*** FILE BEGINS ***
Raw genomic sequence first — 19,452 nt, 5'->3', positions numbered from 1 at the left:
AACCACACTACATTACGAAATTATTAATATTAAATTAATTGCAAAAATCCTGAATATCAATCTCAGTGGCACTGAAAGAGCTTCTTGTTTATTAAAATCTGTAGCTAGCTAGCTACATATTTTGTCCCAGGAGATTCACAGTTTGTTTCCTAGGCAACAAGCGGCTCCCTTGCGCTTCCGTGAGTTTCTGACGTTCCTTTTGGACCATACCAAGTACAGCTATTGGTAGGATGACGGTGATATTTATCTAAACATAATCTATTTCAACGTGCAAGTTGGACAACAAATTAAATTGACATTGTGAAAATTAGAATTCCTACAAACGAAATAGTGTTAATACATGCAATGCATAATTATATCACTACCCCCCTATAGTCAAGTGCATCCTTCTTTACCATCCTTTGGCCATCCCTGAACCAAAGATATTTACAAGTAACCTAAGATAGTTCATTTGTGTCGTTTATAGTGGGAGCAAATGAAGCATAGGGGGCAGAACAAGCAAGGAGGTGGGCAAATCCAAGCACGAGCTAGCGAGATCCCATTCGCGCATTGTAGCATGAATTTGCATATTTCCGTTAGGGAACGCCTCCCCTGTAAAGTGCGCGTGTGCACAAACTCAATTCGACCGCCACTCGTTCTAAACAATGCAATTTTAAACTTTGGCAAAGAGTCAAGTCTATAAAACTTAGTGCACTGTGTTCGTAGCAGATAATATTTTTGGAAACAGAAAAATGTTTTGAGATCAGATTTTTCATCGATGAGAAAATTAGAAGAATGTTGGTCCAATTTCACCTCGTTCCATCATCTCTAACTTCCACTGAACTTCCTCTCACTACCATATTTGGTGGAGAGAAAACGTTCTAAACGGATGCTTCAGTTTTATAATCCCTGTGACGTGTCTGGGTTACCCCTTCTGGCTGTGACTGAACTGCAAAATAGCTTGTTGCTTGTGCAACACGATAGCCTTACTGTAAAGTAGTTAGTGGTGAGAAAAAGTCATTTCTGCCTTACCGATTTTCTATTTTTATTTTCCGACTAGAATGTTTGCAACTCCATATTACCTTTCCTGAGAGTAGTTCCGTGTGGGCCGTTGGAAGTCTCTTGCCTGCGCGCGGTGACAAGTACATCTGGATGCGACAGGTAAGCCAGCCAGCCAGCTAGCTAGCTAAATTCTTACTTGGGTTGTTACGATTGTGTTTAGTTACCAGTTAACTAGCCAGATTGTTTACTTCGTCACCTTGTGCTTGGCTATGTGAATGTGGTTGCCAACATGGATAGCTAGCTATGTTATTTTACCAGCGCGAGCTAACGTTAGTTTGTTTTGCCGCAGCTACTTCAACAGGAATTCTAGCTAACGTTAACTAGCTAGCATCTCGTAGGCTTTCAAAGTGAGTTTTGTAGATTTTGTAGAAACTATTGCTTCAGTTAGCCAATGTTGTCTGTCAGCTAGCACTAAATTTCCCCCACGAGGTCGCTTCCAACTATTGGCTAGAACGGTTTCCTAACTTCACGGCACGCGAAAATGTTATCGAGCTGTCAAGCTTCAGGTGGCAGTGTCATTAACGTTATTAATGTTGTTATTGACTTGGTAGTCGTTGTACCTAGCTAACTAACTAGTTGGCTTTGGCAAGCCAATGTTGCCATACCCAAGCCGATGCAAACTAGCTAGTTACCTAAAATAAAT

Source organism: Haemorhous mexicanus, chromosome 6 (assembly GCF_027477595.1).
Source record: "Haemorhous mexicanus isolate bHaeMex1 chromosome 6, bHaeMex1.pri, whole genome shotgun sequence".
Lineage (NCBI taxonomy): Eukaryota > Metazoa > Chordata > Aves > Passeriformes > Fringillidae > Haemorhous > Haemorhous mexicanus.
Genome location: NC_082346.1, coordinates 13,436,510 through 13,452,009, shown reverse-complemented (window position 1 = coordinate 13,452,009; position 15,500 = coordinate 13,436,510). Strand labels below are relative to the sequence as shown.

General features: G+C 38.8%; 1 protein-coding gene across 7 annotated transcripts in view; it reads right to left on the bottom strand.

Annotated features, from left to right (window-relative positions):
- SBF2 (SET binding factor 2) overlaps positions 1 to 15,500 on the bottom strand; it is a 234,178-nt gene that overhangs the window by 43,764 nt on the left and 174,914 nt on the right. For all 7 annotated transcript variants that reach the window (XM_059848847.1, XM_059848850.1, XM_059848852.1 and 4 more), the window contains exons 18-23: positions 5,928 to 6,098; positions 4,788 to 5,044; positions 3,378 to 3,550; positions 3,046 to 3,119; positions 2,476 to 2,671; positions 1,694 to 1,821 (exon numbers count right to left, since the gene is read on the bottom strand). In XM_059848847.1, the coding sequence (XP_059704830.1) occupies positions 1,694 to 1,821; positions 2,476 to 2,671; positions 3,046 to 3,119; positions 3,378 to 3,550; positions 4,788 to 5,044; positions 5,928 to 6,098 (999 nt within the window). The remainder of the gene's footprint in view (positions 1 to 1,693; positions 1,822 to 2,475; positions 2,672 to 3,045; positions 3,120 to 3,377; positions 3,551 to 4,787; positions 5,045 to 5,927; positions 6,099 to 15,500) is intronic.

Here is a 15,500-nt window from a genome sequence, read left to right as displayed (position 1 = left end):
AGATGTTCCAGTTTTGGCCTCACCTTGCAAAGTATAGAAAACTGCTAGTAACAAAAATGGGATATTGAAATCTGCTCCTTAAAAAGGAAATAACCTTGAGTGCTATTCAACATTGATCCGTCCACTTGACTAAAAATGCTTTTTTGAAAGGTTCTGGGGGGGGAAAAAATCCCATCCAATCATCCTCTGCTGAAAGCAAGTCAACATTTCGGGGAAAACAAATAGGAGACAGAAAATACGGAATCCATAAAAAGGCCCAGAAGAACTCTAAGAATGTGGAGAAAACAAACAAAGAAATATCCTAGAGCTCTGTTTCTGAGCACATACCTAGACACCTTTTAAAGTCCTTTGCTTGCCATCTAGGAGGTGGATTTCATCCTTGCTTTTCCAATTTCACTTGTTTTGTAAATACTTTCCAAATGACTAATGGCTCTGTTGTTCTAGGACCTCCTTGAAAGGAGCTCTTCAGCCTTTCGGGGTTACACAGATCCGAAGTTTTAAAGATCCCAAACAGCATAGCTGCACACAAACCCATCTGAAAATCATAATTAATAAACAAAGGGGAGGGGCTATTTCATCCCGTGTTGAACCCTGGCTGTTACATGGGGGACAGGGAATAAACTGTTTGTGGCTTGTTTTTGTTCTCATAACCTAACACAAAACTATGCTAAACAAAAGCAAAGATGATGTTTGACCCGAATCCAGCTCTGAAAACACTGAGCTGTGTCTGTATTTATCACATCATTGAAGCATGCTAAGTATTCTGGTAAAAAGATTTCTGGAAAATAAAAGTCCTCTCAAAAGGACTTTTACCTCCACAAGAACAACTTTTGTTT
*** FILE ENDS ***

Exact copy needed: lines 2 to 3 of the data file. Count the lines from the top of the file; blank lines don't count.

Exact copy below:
AACCACACTACATTACGAAATTATTAATATTAAATTAATTGCAAAAATCCTGAATATCAATCTCAGTGGCACTGAAAGAGCTTCTTGTTTATTAAAATCTGTAGCTAGCTAGCTACATATTTTGTCCCAGGAGATTCACAGTTTGTTTCCTAGGCAACAAGCGGCTCCCTTGCGCTTCCGTGAGTTTCTGACGTTCCTTTTGGACCATACCAAGTACAGCTATTGGTAGGATGACGGTGATATTTATCTAAACATAATCTATTTCAACGTGCAAGTTGGACAACAAATTAAATTGACATTGTGAAAATTAGAATTCCTACAAACGAAATAGTGTTAATACATGCAATGCATAATTATATCACTACCCCCCTATAGTCAAGTGCATCCTTCTTTACCATCCTTTGGCCATCCCTGAACCAAAGATATTTACAAGTAACCTAAGATAGTTCATTTGTGTCGTTTATAGTGGGAGCAAATGAAGCATAGGGGGCAGAACAAGCAAGGAGGTGGGCAAATCCAAGCACGAGCTAGCGAGATCCCATTCGCGCATTGTAGCATGAATTTGCATATTTCCGTTAGGGAACGCCTCCCCTGTAAAGTGCGCGTGTGCACAAACTCAATTCGACCGCCACTCGTTCTAAACAATGCAATTTTAAACTTTGGCAAAGAGTCAAGTCTATAAAACTTAGTGCACTGTGTTCGTAGCAGATAATATTTTTGGAAACAGAAAAATGTTTTGAGATCAGATTTTTCATCGATGAGAAAATTAGAAGAATGTTGGTCCAATTTCACCTCGTTCCATCATCTCTAACTTCCACTGAACTTCCTCTCACTACCATATTTGGTGGAGAGAAAACGTTCTAAACGGATGCTTCAGTTTTATAATCCCTGTGACGTGTCTGGGTTACCCCTTCTGGCTGTGACTGAACTGCAAAATAGCTTGTTGCTTGTGCAACACGATAGCCTTACTGTAAAGTAGTTAGTGGTGAGAAAAAGTCATTTCTGCCTTACCGATTTTCTATTTTTATTTTCCGACTAGAATGTTTGCAACTCCATATTACCTTTCCTGAGAGTAGTTCCGTGTGGGCCGTTGGAAGTCTCTTGCCTGCGCGCGGTGACAAGTACATCTGGATGCGACAGGTAAGCCAGCCAGCCAGCTAGCTAGCTAAATTCTTACTTGGGTTGTTACGATTGTGTTTAGTTACCAGTTAACTAGCCAGATTGTTTACTTCGTCACCTTGTGCTTGGCTATGTGAATGTGGTTGCCAACATGGATAGCTAGCTATGTTATTTTACCAGCGCGAGCTAACGTTAGTTTGTTTTGCCGCAGCTACTTCAACAGGAATTCTAGCTAACGTTAACTAGCTAGCATCTCGTAGGCTTTCAAAGTGAGTTTTGTAGATTTTGTAGAAACTATTGCTTCAGTTAGCCAATGTTGTCTGTCAGCTAGCACTAAATTTCCCCCACGAGGTCGCTTCCAACTATTGGCTAGAACGGTTTCCTAACTTCACGGCACGCGAAAATGTTATCGAGCTGTCAAGCTTCAGGTGGCAGTGTCATTAACGTTATTAATGTTGTTATTGACTTGGTAGTCGTTGTACCTAGCTAACTAACTAGTTGGCTTTGGCAAGCCAATGTTGCCATACCCAAGCCGATGCAAACTAGCTAGTTACCTAAAATAAAT

Source organism: Haemorhous mexicanus, chromosome 6 (assembly GCF_027477595.1).